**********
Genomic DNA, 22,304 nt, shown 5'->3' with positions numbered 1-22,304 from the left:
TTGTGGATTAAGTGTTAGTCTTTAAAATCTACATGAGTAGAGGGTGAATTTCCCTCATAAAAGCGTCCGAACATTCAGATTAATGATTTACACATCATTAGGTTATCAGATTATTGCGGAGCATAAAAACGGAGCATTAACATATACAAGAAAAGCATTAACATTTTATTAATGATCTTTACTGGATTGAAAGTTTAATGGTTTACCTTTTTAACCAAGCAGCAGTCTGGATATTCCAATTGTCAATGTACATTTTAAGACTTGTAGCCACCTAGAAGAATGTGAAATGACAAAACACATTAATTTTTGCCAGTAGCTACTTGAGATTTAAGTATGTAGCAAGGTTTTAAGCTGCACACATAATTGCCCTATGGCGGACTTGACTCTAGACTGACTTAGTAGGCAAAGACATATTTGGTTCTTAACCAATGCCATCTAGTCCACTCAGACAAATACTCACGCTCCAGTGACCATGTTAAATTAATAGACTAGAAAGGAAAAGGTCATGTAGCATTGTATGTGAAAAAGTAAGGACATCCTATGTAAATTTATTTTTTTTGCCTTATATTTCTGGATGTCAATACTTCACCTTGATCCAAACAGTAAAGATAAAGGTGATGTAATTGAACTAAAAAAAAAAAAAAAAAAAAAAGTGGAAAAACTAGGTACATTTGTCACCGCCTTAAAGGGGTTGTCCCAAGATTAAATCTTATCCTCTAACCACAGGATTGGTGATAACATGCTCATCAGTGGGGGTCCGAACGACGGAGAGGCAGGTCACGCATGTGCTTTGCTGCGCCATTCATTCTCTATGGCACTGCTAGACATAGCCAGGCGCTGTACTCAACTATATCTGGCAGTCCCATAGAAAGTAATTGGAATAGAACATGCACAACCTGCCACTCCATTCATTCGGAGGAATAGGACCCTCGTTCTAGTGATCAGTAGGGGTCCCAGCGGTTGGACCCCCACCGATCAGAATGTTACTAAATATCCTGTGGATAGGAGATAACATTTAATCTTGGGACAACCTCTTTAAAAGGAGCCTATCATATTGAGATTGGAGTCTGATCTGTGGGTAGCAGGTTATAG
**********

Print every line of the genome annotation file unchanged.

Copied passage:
Genomic DNA, 22,304 nt, shown 5'->3' with positions numbered 1-22,304 from the left:
TTGTGGATTAAGTGTTAGTCTTTAAAATCTACATGAGTAGAGGGTGAATTTCCCTCATAAAAGCGTCCGAACATTCAGATTAATGATTTACACATCATTAGGTTATCAGATTATTGCGGAGCATAAAAACGGAGCATTAACATATACAAGAAAAGCATTAACATTTTATTAATGATCTTTACTGGATTGAAAGTTTAATGGTTTACCTTTTTAACCAAGCAGCAGTCTGGATATTCCAATTGTCAATGTACATTTTAAGACTTGTAGCCACCTAGAAGAATGTGAAATGACAAAACACATTAATTTTTGCCAGTAGCTACTTGAGATTTAAGTATGTAGCAAGGTTTTAAGCTGCACACATAATTGCCCTATGGCGGACTTGACTCTAGACTGACTTAGTAGGCAAAGACATATTTGGTTCTTAACCAATGCCATCTAGTCCACTCAGACAAATACTCACGCTCCAGTGACCATGTTAAATTAATAGACTAGAAAGGAAAAGGTCATGTAGCATTGTATGTGAAAAAGTAAGGACATCCTATGTAAATTTATTTTTTTTGCCTTATATTTCTGGATGTCAATACTTCACCTTGATCCAAACAGTAAAGATAAAGGTGATGTAATTGAACTAAAAAAAAAAAAAAAAAAAAAAGTGGAAAAACTAGGTACATTTGTCACCGCCTTAAAGGGGTTGTCCCAAGATTAAATCTTATCCTCTAACCACAGGATTGGTGATAACATGCTCATCAGTGGGGGTCCGAACGACGGAGAGGCAGGTCACGCATGTGCTTTGCTGCGCCATTCATTCTCTATGGCACTGCTAGACATAGCCAGGCGCTGTACTCAACTATATCTGGCAGTCCCATAGAAAGTAATTGGAATAGAACATGCACAACCTGCCACTCCATTCATTCGGAGGAATAGGACCCTCGTTCTAGTGATCAGTAGGGGTCCCAGCGGTTGGACCCCCACCGATCAGAATGTTACTAAATATCCTGTGGATAGGAGATAACATTTAATCTTGGGACAACCTCTTTAAAAGGAGCCTATCATATTGAGATTGGAGTCTGATCTGTGGGTAGCAGGTTATAG